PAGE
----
Social Impact through Inclusive Services
Author: Vladimir Živković, Inclusive Development Advisor
Example of pastry training available for all communities in Kosovo
Many can state that systemic change has three main characteristics: impact, sustainability, and scale. However, we cannot talk about the second and third characteristics if we skip the first; or is impact likely to happen if we ignore constraints that different social groups have, for example: access to information and services, social norms or trust between training providers and potential trainees?
Enhancing Youth Employment project (EYE) has successfully facilitated the establishment of different non-formal training centers in Kosovo which are helping youths to improve their skills and more easily get employed. But most of the training and job matching providers in Kosovo do not reach young people from non-majority communities, or in other ways young women and men from these communities do not find the training and employment for themselves.
EYE has a specific approach for gender, for instance through sector selection in order to outreach more women to training opportunities, however through this article we focused on social inclusion. One of the reasons why non-majority communities in Kosovo do not access training opportunities is that non-formal training providers mainly operate in the Albanian language. So, young women and men from non-majority groups who do not speak Albanian are not aware of the trainings being offered, but is it only about language barrier? This article presents some insights from a recent experience with Korabi Innovation Center which provide pastry training.
Analysis is a Foundation for Action
Action should be based on a deep understanding of the circumstances, and actions will inevitably vary depending on the situation. EYE’s first step in facilitating Korabi to offer a course in pastry to Serbian-language youths was to ask questions, to listen and to reflect. When we considered what stops people from enrolling in trainings, the first factor identified was that youths do not want to pay for this service. Although is that really the case and is it the only problem? Our recent research showed that there are other constraints that training providers need to consider.
First Step: Improve Access to Information
EYE’s research found that most training providers believe if they are targeting everyone, they will reach everyone. But this is far from the truth. EYE helped Korabi to better promote its training not only in Albanian but in Serbian language as well. This was necessary, but still not enough for social impact before the next steps.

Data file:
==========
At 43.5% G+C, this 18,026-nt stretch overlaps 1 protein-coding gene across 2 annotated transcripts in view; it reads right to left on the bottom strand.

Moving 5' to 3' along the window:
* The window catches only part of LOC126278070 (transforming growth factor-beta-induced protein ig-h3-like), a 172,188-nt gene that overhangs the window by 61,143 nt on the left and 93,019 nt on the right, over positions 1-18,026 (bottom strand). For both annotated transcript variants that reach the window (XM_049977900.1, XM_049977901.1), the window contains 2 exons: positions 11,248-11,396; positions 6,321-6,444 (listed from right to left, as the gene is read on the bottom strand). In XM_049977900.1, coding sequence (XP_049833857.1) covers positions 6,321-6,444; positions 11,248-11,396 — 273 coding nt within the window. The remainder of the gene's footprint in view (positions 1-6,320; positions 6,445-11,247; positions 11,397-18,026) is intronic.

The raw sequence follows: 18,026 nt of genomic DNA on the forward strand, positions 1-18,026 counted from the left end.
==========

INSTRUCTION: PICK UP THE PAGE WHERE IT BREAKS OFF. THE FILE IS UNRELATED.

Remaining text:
To improve access to information about employment and training opportunities in the Serbian language, EYE helped Korabi to connect with Media Center which shared the information in relevant media and through their job-matching portal posaonakosovu.com.
“First time I heard about this pastry training through the portal “Posao na Kosovu”. It triggered my attention and raised awareness that something like that exist, but I never thought it was meant for me. Since I was already making cakes as my part-time business, I was invited for the training from the local businesswomen association ‘Avenue’ and I am so glad that I attended the training.” – said Dragana Marinkovic.
Encountering social norms
“When I saw the call for this training, I was sure that it would be helpful to me and my business, but because of other obligations I was not sure if it was worth to spend time and my money investment. I tried to call the training provider for more information, but we could not understand each other well”. – said Goga Milosevic.
People from non-majority communities have experiences and live with social norms that reduce self-confidence, amplify doubts, and undermine trust. So, training providers need to find ways to counter this matter.
EYE’s research showed that youth and women from non-majority communities do not trust in the quality of trainings in Kosovo and are not aware that these opportunities can lead them to new or better jobs, EYE organized an info session in one of the training centers so that interested people can see how it looks in practice. Relevant youth and women-led NGOs were also invited to the info session. In this case Korabi training center was offering pastry training, and some of the young visitors were very skeptical: “This is so funny that somebody need to learn to make cakes – everyone knows it”. However, Ms. Gordana Djoric from NGO “Businesswomen Association Avenue” said “Even if the visitors do not decide to enroll in the trainings you have already made significant change, because now all these women who came here who are really interested in pastry business know where they can buy raw material for their cakes and other products. You brought us in the place that we needed to know about”. And exactly as she said, the training provider Korabi which organized the info session is one of the main suppliers of quality materials to the pastry and catering industry.
People from non-majority communities do not trust the quality of trainings and they do not think it will lead to a job. Vesa Batali from our partner organization Voice of Roma, Ashkali and Egyptians (VoRAE) said “For us it was hard at first to identify those who would participate. Then those from our target group had bad experiences in the past that they are tired and disappointed to try something new”. We heard a similar thought from our partner from the Gracanica Innovation Center that work mostly with Serbian youths: “Most of youth that we target to attend training are not so motivated for it because they do not have many opportunities to see other people who succeeded from it. Those successful cases are not visible; they are already abroad or mind their own business” – said Aleksandar Blagic from Gracanica Innovation Center. “We need more role models and success stories to be inspired from.”